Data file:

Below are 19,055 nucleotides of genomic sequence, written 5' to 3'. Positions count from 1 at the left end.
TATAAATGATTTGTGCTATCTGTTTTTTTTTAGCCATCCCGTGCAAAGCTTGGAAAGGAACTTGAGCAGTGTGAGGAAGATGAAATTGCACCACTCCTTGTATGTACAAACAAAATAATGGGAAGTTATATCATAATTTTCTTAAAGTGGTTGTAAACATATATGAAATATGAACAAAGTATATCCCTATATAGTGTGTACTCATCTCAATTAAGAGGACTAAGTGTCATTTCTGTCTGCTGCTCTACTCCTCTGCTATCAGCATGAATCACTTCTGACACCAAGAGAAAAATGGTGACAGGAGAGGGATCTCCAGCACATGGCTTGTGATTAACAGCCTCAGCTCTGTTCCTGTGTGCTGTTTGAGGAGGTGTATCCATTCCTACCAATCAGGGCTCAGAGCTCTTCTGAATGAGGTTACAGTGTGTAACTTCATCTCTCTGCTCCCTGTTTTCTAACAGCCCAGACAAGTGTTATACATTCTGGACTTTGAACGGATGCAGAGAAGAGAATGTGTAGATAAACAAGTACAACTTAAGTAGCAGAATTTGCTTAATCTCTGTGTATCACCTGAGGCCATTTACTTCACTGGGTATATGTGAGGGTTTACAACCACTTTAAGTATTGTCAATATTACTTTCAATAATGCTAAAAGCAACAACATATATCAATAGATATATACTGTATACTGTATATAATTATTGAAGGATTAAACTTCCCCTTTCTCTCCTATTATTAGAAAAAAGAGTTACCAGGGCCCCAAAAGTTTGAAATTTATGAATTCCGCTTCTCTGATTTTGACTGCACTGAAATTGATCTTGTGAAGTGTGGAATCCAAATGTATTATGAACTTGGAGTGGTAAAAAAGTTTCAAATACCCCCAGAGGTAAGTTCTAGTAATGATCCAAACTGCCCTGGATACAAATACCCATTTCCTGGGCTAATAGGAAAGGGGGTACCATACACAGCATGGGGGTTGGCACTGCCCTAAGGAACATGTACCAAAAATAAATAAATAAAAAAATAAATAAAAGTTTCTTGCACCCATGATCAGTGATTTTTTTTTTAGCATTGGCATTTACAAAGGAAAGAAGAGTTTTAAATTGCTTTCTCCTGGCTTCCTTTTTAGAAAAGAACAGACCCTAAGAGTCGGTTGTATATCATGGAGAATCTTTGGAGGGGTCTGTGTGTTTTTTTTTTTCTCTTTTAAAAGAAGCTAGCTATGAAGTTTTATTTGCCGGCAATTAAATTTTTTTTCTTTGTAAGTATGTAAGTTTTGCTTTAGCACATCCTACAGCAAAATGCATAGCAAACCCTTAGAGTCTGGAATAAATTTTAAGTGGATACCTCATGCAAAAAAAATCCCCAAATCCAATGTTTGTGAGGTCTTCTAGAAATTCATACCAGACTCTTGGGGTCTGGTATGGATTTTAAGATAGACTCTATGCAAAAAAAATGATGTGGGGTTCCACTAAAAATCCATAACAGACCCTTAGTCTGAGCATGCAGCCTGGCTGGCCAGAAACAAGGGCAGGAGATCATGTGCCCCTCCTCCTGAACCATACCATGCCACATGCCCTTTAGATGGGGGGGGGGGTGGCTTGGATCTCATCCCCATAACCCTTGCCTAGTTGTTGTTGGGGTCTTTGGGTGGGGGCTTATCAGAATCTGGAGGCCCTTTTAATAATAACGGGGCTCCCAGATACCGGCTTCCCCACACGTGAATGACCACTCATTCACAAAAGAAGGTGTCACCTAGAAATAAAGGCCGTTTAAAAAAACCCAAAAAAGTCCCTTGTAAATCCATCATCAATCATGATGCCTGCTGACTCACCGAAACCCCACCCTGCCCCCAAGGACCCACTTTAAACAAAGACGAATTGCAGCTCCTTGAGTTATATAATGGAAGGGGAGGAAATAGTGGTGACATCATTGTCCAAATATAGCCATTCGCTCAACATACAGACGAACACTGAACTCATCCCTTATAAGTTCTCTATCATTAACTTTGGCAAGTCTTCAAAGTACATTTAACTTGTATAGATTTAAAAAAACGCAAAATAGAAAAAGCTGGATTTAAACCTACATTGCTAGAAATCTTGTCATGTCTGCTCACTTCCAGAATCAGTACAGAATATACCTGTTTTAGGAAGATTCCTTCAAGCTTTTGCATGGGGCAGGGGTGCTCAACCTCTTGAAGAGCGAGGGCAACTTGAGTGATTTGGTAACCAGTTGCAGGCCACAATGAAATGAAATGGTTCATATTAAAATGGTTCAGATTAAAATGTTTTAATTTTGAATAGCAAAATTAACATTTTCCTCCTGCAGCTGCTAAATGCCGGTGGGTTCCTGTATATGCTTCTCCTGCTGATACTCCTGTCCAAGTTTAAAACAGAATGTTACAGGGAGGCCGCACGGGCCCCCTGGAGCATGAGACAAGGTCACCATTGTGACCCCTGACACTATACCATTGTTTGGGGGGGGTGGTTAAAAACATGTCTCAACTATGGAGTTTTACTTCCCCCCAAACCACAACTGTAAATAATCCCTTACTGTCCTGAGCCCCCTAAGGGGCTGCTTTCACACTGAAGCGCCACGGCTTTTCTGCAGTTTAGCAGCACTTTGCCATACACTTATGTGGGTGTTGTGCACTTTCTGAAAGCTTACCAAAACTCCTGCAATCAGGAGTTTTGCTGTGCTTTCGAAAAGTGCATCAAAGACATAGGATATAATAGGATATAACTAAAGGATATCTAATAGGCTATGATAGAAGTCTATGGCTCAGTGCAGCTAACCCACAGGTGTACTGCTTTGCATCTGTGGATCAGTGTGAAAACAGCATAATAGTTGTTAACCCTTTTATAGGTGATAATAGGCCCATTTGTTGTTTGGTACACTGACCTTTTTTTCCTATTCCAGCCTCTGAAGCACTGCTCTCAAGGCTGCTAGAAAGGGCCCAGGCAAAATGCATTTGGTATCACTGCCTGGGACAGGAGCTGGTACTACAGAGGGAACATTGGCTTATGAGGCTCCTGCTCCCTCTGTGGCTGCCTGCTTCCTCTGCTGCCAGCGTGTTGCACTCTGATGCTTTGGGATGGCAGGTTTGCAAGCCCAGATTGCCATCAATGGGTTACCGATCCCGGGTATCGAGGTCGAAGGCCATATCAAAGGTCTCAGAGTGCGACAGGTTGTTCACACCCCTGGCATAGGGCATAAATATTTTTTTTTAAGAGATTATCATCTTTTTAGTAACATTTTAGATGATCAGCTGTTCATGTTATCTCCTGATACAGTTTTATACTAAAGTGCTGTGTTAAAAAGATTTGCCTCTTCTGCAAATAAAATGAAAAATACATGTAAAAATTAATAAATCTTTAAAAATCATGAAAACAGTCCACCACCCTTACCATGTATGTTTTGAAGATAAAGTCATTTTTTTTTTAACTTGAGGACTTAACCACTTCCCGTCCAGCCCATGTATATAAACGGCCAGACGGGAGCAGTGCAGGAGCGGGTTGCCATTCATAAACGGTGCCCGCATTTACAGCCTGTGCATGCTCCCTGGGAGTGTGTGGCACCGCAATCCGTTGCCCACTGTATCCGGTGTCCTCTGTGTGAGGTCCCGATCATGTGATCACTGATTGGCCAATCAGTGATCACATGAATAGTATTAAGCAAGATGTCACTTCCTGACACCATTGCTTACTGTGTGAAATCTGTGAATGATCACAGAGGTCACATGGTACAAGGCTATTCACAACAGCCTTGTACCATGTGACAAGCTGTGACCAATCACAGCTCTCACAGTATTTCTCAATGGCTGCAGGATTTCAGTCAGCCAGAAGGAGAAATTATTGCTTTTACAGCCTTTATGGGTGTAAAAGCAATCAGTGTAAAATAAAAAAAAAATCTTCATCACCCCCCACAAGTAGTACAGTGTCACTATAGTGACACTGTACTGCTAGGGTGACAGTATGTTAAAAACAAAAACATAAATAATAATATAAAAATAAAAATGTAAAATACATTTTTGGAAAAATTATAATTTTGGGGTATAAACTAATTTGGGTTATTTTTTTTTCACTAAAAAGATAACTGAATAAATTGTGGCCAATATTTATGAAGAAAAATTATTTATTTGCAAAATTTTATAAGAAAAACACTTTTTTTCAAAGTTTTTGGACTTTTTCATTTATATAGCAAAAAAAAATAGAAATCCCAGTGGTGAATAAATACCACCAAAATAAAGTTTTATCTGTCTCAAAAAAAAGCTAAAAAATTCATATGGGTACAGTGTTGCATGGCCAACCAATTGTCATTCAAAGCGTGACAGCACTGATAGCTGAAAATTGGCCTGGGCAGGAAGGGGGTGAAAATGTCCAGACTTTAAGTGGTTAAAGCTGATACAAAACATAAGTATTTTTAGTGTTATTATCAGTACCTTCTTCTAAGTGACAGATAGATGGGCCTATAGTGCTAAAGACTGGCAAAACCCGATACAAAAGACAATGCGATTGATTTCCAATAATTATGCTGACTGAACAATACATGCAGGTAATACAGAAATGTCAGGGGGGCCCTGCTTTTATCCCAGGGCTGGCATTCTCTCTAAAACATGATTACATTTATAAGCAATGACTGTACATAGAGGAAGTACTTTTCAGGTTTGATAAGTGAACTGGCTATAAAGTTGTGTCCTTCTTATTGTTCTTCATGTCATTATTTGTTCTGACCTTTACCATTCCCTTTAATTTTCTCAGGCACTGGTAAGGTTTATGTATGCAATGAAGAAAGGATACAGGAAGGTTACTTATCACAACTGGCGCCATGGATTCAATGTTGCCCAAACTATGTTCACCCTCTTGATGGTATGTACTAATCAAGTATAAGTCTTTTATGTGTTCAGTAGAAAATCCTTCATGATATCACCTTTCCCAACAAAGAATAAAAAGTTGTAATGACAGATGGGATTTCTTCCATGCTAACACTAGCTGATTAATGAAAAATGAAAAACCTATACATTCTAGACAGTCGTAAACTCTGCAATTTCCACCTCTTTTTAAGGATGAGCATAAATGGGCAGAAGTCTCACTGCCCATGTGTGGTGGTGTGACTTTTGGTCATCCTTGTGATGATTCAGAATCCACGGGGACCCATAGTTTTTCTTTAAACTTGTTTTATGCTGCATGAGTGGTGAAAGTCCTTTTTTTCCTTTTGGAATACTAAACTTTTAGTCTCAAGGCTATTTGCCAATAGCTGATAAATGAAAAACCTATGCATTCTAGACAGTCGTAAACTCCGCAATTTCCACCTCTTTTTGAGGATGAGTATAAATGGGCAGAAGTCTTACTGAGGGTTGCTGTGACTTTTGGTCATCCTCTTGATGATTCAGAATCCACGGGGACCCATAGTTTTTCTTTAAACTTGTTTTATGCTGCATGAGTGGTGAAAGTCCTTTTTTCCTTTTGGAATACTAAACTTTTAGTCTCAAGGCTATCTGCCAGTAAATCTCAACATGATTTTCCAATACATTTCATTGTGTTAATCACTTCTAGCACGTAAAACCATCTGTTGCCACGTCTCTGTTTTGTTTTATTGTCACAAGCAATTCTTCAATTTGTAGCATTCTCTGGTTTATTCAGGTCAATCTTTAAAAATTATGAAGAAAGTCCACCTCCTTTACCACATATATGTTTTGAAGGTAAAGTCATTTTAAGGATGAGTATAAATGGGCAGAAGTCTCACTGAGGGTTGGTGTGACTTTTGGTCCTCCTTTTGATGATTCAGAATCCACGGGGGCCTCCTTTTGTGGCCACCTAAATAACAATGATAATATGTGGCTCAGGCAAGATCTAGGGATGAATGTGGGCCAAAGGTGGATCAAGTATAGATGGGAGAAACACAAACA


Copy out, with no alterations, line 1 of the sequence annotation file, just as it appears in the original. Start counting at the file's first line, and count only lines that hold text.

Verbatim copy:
Below are 19,055 nucleotides of genomic sequence, written 5' to 3'. Positions count from 1 at the left end.